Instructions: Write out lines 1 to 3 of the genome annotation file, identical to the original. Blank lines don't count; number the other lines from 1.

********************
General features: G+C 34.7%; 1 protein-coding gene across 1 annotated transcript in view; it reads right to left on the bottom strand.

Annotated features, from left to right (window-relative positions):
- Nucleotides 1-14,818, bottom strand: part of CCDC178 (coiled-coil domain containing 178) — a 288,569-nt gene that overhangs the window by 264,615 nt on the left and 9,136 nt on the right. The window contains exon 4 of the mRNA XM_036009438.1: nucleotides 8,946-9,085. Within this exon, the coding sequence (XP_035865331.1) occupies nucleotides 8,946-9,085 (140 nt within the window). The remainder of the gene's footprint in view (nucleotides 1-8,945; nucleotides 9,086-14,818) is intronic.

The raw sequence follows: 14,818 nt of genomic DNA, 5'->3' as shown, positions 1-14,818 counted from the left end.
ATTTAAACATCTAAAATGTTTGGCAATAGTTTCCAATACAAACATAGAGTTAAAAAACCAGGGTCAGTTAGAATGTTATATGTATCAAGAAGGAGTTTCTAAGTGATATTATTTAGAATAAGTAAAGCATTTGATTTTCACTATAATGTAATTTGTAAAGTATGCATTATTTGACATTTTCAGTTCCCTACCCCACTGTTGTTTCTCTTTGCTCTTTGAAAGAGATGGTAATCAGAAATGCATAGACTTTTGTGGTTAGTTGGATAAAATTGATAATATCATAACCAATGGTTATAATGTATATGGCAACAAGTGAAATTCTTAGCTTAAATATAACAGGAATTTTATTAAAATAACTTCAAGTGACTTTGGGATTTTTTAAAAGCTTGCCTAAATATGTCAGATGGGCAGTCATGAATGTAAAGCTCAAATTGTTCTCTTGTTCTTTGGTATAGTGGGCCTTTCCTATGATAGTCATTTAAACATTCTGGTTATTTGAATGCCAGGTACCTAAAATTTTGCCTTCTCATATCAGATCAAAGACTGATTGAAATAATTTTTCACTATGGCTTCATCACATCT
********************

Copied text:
General features: G+C 34.7%; 1 protein-coding gene across 1 annotated transcript in view; it reads right to left on the bottom strand.

Annotated features, from left to right (window-relative positions):
- Nucleotides 1-14,818, bottom strand: part of CCDC178 (coiled-coil domain containing 178) — a 288,569-nt gene that overhangs the window by 264,615 nt on the left and 9,136 nt on the right. The window contains exon 4 of the mRNA XM_036009438.1: nucleotides 8,946-9,085. Within this exon, the coding sequence (XP_035865331.1) occupies nucleotides 8,946-9,085 (140 nt within the window). The remainder of the gene's footprint in view (nucleotides 1-8,945; nucleotides 9,086-14,818) is intronic.